• A representation of the ABI (e.g. Java public interface) of each direct dependency of the BuildRule (typically, of the values of the deps attribute).

Not all BuildRule types support ABI RuleKeys.

Example: Let's use again BuildRule #2 as an example. In order to compute the ABI Rule Key, buck will compute the hashcode of #2's direct source dependencies (srcs) and will combine that with the ABI representation of the output of BuildRules #4 and #5.

Dependency File RuleKey (or "Manifest RuleKey")#

In some cases, the listed input files to a BuildRule are an over-approximation of the things which actually affect compilation.

For example, a cxx_library rule may list some header files which are not actually used by all of the source files it compiles. In this case, spurious recompiles of those source files can be avoided if they are not affected by the changed header file. The knowledge about which headers are depended on is only known after compilation has occurred, so there is a bootstrapping build (or cache hit) which is required before this RuleKey can be used. This over-approximation could be avoided, but for the sake of usability we allow this, and introduce optimizations to avoid re-executing BuildRules in this case.

To compute this RuleKey, two additional lists are required;
  1. A list of files which are conditional inputs (e.g. for a cxx_library, the list of header files)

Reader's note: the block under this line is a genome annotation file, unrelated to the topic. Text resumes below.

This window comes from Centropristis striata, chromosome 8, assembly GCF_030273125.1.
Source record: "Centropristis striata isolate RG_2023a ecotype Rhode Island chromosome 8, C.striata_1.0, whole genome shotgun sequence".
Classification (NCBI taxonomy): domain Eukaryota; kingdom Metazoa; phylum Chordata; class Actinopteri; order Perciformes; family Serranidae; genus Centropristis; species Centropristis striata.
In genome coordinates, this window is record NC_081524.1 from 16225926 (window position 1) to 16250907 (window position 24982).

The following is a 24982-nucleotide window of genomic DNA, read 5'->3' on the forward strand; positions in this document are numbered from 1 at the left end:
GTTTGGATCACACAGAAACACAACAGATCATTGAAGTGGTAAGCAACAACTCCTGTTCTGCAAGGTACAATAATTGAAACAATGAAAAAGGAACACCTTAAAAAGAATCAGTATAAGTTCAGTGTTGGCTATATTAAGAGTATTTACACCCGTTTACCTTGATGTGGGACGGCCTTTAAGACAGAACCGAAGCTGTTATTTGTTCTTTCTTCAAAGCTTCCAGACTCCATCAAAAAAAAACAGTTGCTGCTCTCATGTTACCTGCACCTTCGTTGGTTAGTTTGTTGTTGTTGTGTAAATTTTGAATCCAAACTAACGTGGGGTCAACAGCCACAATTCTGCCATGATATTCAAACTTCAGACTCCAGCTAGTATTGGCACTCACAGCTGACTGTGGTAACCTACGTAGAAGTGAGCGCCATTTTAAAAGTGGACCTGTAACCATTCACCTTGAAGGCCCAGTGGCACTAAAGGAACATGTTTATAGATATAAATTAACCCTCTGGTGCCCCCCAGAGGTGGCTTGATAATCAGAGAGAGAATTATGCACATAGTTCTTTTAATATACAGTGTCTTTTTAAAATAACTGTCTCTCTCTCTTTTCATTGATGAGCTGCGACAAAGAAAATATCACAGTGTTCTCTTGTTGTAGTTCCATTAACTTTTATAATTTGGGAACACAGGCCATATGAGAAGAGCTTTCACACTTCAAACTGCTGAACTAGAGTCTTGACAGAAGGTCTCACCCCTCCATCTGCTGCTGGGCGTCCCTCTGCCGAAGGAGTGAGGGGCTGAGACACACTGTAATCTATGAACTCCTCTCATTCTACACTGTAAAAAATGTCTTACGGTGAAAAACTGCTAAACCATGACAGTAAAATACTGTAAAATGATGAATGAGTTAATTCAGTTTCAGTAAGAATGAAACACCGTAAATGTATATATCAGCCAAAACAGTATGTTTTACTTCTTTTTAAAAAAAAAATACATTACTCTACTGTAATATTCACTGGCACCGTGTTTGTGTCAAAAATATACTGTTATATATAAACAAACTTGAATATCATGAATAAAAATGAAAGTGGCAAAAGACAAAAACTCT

2. A list of the conditional input files which were actually used in the most recent BuildRule execution
Note that this RuleKey is only applicable where the conditionality of the usage of any particular input could not have changed since these lists were constructed (e.g. for a cxx_library, if no #include statements were added, removed, modified, or re-ordered, and no header files were added or removed to the target). This RuleKey adds the following information to the hash:

  • The relative path to, and contents of, each direct input file to the BuildRule which is not in the conditional input files list (i.e. which is an unconditional input).
  • The relative path to, and contents of, each direct input file to the BuildRule which was in the list of conditional input files which were actually used.

Note that Dependency File RuleKeys are not currently implemented in such a way as to take any other dependencies into account; all dependencies are assumed to be expressed in the above information.

Not all BuildRule types support Dependency File RuleKeys.